Noise Within But Silence Without: Why, Papa?

Posted: August 22, 2019

To appease his conscience, he decided to fulfil what he thought was his parental responsibility by committing himself financially to her education, and saving for her marriage.  

In 2019 our beloved writing contest, Muse of the Month gets bigger and better (find out how here) and also takes the cue from the words of women who inspire with their poetry.

The writing cue for August 2019 is this quote from the poem Stanzas by Emily Bronte, whose 201st birth anniversary just went by –  she was born on 30th July 1818.
“I’ll walk where my own nature would be leading;
It vexes me to choose another guide­:”

The fifth winner of our August 2019 Muse of the Month contest is Shalini Mullick.

Noise Within But Silence Without: Why, Papa?

The large hall was beautifully decorated, and guests had begun to arrive.

Aastha took in the grandeur of the arrangements. The sequins and crystals, carefully interspersed with the embroidered design on her shimmering orange lehnga shone and glittered with the reflection of the lights.

Excited and a little nervous, she fingered the bangles her father had ordered for her when she joined college, as part of her trousseau. The ceremony was scheduled to begin in another 15 minutes.

She looked up at her mother who smiled and took her hand in hers. She found herself wondering what her father would say if he was here. She recognised the irony of his presence in her thoughts coexisting with his absence in the moment. His being absent even in his presence was what she had been used to since she was a little child.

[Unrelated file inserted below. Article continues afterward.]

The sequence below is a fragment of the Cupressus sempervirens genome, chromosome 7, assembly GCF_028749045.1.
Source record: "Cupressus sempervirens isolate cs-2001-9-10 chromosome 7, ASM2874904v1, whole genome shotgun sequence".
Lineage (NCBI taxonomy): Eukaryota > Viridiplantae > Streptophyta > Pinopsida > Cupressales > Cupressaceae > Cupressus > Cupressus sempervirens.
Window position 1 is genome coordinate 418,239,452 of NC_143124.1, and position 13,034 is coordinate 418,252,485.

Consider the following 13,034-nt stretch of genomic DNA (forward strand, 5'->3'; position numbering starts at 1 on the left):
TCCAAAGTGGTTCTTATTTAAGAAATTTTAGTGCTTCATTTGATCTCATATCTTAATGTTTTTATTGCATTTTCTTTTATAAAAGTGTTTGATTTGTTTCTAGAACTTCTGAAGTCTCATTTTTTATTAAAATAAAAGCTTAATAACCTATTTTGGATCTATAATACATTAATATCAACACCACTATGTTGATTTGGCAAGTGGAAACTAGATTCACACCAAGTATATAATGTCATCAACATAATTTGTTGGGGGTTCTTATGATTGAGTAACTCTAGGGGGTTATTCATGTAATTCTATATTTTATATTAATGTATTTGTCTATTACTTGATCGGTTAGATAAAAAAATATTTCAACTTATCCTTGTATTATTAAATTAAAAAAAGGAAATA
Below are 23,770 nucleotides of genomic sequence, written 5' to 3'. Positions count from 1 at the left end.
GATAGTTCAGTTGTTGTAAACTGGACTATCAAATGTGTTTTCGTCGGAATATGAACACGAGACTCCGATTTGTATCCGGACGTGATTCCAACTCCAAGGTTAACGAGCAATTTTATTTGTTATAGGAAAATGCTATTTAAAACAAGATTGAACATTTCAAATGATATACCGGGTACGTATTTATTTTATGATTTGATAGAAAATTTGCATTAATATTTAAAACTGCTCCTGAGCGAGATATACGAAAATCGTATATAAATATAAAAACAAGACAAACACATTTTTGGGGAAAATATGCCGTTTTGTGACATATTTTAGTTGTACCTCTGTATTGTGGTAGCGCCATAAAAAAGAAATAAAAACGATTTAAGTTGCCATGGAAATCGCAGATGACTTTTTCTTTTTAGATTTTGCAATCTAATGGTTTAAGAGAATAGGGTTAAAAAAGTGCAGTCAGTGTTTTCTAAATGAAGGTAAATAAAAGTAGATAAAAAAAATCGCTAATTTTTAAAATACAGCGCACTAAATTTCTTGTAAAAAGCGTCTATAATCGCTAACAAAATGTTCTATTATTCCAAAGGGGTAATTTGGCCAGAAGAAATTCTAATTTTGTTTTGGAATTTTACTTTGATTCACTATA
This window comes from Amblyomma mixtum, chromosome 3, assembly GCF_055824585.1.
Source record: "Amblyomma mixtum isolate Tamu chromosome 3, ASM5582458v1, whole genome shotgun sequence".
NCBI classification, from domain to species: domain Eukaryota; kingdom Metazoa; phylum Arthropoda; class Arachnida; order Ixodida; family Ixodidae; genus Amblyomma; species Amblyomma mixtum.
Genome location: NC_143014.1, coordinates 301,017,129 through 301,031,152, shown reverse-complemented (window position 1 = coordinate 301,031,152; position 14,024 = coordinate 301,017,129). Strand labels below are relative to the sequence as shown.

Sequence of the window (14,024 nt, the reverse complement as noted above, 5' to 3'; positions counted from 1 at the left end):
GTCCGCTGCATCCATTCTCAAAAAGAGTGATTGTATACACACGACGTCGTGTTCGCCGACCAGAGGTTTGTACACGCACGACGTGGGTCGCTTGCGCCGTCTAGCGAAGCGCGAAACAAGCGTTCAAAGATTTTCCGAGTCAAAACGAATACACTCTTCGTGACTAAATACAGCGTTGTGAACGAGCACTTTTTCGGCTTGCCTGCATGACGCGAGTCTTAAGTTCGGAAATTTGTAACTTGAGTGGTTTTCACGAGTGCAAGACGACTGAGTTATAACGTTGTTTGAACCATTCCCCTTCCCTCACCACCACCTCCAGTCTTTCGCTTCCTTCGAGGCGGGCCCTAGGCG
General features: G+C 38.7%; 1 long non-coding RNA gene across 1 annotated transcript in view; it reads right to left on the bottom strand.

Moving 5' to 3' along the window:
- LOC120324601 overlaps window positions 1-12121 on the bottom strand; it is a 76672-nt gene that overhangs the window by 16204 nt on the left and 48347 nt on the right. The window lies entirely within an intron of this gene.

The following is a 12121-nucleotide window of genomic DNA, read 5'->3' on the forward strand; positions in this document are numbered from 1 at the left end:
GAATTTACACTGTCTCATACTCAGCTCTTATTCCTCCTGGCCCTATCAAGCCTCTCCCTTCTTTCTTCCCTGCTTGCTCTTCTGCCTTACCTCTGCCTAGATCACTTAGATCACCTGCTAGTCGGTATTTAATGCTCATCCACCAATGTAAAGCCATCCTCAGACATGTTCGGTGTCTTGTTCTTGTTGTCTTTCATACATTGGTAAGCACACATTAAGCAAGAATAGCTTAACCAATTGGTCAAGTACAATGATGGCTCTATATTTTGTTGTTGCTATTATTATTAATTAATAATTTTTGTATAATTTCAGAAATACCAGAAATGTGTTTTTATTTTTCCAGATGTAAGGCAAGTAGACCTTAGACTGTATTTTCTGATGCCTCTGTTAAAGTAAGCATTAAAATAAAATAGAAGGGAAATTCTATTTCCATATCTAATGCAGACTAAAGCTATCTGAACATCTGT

Both parents had taken the news of their newborn child being deaf badly, but he seemed to have taken it as a personal affront; as a reflection of himself. When she was a baby, he had taken her to all kinds of doctors and then, later to many religious places and even godmen in the hope that someone would be able to fix this ‘defective’ child of his.

Powerless in front of the fact that her deafness was truly incurable, he had not been able to find it in himself to accept the child he had always wanted. It seemed that he was more in love with idea of having a ‘normal’ child, than the child herself, and this was the beginning of a tumultuous and ill fated relationship between father and child.

To appease his conscience, he decided to fulfil what he thought was his parental responsibility by committing himself financially to her education, and saving for her marriage. He would give her away in marriage, to whoever would accept her, and then he would be free of her burden. He believed in the concept of kanyadaan, and he hoped it would be his salvation from the misfortune of having born a child who was an aberration from normal. Normal, as defined, and understood by him and his thoughts.

As the years passed, she became old enough to feel the pain of his rejection, but was still young enough to believe that she could perhaps change his responses to her. She would try and communicate with him but the rapid gestures of sign language as well as vocalisation of sounds.

Aastha’s attempts to communicate made him uncomfortable and he forbade these in his presence. On a rare occasion he had agreed to take Aastha out for a social event, and had been very embarrassed and enraged at the artificial sounding sounds of her speech synthesiser.

Home and his wife became nothing more than reminders of the imperfection and defect in his progeny, and he spent more and more time away from both.

Gradually, Aastha became invisible in his routine and his life, as she saw that it helped to maintain some peace in her surroundings. She would spend hours in his study when he was not there, as if, in his books and papers, she would find a part of him.